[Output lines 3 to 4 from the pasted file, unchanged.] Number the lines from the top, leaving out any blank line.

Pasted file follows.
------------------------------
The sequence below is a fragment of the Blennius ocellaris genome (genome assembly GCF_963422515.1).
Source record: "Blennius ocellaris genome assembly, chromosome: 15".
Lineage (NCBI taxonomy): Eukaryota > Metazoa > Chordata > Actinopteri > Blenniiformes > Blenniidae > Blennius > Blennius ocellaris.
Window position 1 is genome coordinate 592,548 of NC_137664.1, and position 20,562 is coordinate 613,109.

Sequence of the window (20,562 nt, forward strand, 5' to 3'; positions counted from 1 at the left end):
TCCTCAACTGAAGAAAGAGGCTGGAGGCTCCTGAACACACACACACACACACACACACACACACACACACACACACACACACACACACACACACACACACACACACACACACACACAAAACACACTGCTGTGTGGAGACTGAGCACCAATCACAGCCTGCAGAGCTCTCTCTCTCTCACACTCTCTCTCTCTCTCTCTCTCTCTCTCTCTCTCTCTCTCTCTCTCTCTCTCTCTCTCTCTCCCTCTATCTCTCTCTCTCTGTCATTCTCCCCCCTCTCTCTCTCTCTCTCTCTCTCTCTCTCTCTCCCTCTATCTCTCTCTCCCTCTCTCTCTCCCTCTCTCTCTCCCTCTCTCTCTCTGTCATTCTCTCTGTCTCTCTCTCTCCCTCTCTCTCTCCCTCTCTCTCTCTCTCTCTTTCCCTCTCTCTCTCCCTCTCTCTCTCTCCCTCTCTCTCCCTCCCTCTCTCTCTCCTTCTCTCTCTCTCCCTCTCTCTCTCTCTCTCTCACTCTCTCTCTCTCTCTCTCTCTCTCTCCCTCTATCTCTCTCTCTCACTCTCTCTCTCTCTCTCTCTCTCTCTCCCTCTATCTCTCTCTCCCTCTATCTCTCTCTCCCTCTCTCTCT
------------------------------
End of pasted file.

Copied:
Lineage (NCBI taxonomy): Eukaryota > Metazoa > Chordata > Actinopteri > Blenniiformes > Blenniidae > Blennius > Blennius ocellaris.
Window position 1 is genome coordinate 592,548 of NC_137664.1, and position 20,562 is coordinate 613,109.